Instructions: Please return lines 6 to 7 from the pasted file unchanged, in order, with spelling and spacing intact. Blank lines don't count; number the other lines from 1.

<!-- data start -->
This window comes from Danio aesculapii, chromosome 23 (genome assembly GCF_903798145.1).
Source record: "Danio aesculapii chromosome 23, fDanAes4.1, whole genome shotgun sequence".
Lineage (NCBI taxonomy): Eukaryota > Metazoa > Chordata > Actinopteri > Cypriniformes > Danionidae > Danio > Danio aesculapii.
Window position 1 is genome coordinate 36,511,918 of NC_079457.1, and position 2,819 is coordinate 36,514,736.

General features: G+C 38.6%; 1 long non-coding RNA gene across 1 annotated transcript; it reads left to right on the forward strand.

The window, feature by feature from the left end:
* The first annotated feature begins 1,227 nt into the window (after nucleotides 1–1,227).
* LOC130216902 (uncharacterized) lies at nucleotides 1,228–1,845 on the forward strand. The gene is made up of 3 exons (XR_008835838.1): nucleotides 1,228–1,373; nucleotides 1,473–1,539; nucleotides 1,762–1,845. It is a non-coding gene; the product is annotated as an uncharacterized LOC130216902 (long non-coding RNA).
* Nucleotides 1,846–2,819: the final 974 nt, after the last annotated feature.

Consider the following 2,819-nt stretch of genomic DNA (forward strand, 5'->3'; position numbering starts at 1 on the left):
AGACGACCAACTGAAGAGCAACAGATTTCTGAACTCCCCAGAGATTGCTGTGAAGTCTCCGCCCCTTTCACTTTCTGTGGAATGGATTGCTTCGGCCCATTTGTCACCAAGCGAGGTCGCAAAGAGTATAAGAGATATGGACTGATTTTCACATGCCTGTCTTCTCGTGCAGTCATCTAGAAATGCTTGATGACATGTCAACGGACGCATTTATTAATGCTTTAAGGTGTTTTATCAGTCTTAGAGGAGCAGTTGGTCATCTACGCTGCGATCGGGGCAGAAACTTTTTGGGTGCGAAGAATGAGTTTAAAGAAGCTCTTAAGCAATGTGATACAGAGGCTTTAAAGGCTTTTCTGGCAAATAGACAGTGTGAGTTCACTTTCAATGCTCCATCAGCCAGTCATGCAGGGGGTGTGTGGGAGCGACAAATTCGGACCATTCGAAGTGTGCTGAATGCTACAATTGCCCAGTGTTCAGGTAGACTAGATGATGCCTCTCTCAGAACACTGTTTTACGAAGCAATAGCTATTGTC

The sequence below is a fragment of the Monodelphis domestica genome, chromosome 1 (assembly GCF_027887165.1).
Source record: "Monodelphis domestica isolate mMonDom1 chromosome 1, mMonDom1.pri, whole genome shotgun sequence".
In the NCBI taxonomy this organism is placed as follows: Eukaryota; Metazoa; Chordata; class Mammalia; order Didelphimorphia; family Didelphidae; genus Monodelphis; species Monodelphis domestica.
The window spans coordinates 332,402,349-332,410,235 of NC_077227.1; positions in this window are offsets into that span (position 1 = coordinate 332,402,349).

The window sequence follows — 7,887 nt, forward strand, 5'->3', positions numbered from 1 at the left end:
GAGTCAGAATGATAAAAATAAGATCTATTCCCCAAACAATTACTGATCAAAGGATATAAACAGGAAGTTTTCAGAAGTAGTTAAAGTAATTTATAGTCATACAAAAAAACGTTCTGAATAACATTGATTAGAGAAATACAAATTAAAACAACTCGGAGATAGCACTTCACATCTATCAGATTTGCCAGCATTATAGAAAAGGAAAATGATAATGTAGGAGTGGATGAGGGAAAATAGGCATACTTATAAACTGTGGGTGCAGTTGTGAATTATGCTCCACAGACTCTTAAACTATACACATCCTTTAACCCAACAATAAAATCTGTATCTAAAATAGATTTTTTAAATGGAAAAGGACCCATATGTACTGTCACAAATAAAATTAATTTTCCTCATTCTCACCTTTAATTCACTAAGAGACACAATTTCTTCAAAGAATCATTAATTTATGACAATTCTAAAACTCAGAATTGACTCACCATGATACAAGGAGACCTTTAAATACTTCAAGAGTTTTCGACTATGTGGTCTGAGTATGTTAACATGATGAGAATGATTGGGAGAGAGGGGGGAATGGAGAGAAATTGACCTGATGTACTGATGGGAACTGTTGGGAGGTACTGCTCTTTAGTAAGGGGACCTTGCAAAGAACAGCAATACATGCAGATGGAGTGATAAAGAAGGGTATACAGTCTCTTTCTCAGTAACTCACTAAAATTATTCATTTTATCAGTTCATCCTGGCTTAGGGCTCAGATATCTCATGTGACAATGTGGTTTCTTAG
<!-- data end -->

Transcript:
The window, feature by feature from the left end:
* The first annotated feature begins 1,227 nt into the window (after nucleotides 1–1,227).